If you’ve been jigging for some time, you’ll definitely have wondered to yourself: exactly how do those assist hooks get tied onto the jigs? After all, you can’t end up buying a new jig every time the hook gets torn off, blunted, bent out of shape or otherwise needs changing! Well, look no further.
You will need:
Dental floss/braided line
Step 1: Double the assist line over to form a U-shape, and tie a loose overhand knot with the doubled-over line. The loop of the assist line should have a height that is about a third of your jig’s length.
Step 2: Slip the hook, point first, through the overhand knot.
Step 3: Tighten the knot so that the knot rests just below the eyelet. Turn it so that the loop is on the back (e.g. opposite end of the hook’s point) of the hook.
Step 4: Thread the loop through the hook’s eyelet and pull tight.
Step 5: Trim away the excess assist line, leaving about 1-2cm of excess. You are now able to use the assist hook as it is now, but if you are kiasu…
Step 6: Bind the excess to the hook’s shank with braided mainline.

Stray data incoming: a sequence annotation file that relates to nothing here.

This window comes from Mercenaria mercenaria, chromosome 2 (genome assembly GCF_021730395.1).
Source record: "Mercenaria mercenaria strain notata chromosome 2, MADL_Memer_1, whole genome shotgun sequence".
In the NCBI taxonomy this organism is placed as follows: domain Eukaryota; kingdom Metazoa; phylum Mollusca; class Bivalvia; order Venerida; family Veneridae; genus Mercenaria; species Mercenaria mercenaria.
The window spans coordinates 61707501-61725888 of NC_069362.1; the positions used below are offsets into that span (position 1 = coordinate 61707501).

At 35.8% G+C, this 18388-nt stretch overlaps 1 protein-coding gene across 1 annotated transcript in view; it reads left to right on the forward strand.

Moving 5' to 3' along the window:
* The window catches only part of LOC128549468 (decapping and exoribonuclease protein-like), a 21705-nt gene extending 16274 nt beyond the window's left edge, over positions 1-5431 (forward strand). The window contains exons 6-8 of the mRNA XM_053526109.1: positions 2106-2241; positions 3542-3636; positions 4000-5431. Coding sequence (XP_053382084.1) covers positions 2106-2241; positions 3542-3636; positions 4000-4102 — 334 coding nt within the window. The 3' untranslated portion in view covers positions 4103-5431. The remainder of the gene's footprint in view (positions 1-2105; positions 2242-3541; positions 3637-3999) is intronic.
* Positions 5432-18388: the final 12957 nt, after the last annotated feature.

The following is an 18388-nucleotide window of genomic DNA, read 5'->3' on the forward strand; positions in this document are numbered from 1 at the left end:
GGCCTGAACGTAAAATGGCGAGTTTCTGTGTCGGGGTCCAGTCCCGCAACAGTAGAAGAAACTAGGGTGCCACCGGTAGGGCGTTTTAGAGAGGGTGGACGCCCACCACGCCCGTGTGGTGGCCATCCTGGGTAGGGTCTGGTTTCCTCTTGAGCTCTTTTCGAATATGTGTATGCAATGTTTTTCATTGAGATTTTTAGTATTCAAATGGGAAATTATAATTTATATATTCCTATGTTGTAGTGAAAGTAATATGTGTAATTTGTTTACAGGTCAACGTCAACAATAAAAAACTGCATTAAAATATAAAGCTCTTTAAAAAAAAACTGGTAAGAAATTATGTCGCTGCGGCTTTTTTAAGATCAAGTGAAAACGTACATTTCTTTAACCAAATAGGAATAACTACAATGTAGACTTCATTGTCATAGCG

Step 7: Tie a knot to hold the braided line onto the shank. We recommend a figure-of-eight knot, commonly used in fly tying, but any knot will do. Cut the remainder off.
Step 8: Apply a thin layer of super glue onto the line.
Step 9: Using a pair of needle-nose pliers, stretch the heat shrink tube until it can comfortably fit over the hook’s eyelet.
Step 10: Place the hook’s shank into the tube and apply heat gently to every part of the tube, causing it to shrink and tighten against the entire bundle of braided line, assist line and shank.
In place of using braided line, you can choose to use dental floss instead. After the line has been bound to the shank, there is no need for the figure-of-eight knot: simply apply heat gently to the dental floss to melt it into the shank.